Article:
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Survival Advantage Seen in Foreign-Born Hispanics With NSCLC

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Key Points

  • Foreign-born Hispanics with non–small cell lung cancer (NSCLC) have a decreased risk of disease-specific mortality compared with non-Hispanic whites and U.S.–born Hispanics with NSCLC.
  • A slightly greater survival advantage was seen for foreign-born Hispanics living in low socioeconomic and high Hispanic enclave neighborhoods compared with U.S.–born Hispanics.
  • More research needs to be done to determine why foreign-born populations with NSCLC, especially those living in lower socioeconomic status neighborhoods, have a greater survival benefit than U.S.-born Hispanics with the cancer to help improve outcomes in NSCLC.

Foreign-born Hispanics with non–small cell lung cancer (NSCLC) have a decreased risk of disease-specific mortality compared with non-Hispanic whites and United States-born Hispanics with NSCLC, according to a study published in the Journal of Clinical Oncology. Manali I. Patel, MD, and colleagues from Stanford University, conducted a retrospective analysis of data from 1996 to 2007 (with a follow-up through 2009) from the California Cancer Registry of non-Hispanic whites and 14,280 Hispanics with NSCLC to assess individual (age, sex, marital status), clinical (histologic grade, surgery, radiation, chemotherapy), and neighborhood factors (neighborhood socioeconomic status, ethnic enclave) in survival.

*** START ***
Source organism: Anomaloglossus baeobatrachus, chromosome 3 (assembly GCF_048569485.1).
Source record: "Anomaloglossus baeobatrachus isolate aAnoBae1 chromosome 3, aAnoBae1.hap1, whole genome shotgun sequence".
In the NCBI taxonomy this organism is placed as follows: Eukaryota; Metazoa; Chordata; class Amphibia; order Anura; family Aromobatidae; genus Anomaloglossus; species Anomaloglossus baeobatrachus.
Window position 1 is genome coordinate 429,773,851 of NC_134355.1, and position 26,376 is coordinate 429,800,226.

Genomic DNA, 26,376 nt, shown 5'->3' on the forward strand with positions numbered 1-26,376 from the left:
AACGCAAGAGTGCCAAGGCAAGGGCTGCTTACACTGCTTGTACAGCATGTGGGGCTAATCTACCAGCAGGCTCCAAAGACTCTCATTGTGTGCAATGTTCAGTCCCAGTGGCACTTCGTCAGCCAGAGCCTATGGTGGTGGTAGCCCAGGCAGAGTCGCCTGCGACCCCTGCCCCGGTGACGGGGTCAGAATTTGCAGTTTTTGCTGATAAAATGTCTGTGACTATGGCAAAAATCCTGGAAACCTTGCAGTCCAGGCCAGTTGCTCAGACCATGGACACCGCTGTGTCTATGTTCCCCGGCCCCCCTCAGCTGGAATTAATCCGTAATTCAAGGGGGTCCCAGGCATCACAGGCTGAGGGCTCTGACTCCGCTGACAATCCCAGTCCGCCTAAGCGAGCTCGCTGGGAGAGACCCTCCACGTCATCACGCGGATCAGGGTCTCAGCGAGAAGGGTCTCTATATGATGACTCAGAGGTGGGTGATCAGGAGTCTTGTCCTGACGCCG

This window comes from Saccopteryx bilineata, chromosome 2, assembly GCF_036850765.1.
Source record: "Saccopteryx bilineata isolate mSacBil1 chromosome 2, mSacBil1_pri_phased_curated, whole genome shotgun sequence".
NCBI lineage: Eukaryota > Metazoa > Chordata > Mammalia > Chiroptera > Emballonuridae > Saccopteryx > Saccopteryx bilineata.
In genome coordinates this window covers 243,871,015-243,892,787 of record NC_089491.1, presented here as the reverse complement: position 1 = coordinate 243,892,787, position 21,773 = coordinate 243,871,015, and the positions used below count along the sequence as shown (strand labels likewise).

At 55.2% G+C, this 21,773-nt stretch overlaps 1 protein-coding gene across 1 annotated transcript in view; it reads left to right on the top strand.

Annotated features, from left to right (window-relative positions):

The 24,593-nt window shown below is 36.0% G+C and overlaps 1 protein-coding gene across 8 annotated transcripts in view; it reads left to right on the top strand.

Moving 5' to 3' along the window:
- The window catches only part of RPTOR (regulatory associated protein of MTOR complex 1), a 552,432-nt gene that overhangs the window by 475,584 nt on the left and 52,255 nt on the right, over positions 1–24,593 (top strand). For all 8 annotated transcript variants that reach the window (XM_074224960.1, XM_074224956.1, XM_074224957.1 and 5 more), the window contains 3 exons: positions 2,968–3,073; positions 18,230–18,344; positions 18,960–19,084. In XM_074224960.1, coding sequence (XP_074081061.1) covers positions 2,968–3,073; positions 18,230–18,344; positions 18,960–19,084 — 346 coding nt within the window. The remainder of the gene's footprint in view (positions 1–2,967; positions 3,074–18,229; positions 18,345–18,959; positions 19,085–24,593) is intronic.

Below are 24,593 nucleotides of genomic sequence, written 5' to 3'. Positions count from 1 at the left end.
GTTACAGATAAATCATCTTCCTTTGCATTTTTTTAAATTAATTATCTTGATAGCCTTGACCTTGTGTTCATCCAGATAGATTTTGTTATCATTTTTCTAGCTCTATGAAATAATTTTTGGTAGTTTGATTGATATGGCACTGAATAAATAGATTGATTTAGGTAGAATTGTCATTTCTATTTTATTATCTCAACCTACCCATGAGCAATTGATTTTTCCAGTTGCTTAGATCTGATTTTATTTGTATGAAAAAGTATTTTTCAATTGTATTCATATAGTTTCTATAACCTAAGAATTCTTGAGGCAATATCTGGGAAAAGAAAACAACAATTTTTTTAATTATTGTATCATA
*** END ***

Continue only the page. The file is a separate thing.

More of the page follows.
Study Findings

The researchers found that foreign-born Hispanics had a 15% decreased risk of disease-specific mortality resulting from NSCLC compared with non-Hispanic whites (hazard ratio [HR] = 0.85) after adjustment for individual, clinical, and neighborhood factors. After adjustment for individual factors, compared with U.S.–born Hispanics, foreign-born Hispanics had a 10% decreased risk of disease-specific mortality (HR = 0.90). Clinical and neighborhood factors slightly moderated the survival benefit for foreign-born patients.

A slightly greater survival advantage was seen for foreign-born Hispanics living in low socioeconomic and high Hispanic enclave neighborhoods compared with U.S.-born Hispanics (HR = 0.86).

“In conclusion, despite advanced stage at diagnosis, lower likelihood of treatment, and greater likelihood of living in low socioeconomic status neighborhoods, foreign-born Hispanics had improved survival after NSCLC than U.S.-born Hispanics and [non-Hispanic whites],” wrote the researchers. “The survival benefit among foreign-born Hispanics was slightly more pronounced among patients in low [socioeconomic status] and high-enclave neighborhoods.”

Further research focusing on specific attributes of foreign-born populations, especially those living in lower socioeconomic status and high-enclave neighborhoods, may help clarify the reasons for the paradox and help improve outcomes in NSCLC, the researchers concluded.

The researchers reported no potential conflicts of interest. This research was supported by a Stanford Cancer Institute Developmental Cancer Research Award.

The content in this post has not been reviewed by the American Society of Clinical Oncology, Inc. (ASCO®) and does not necessarily reflect the ideas and opinions of ASCO®.


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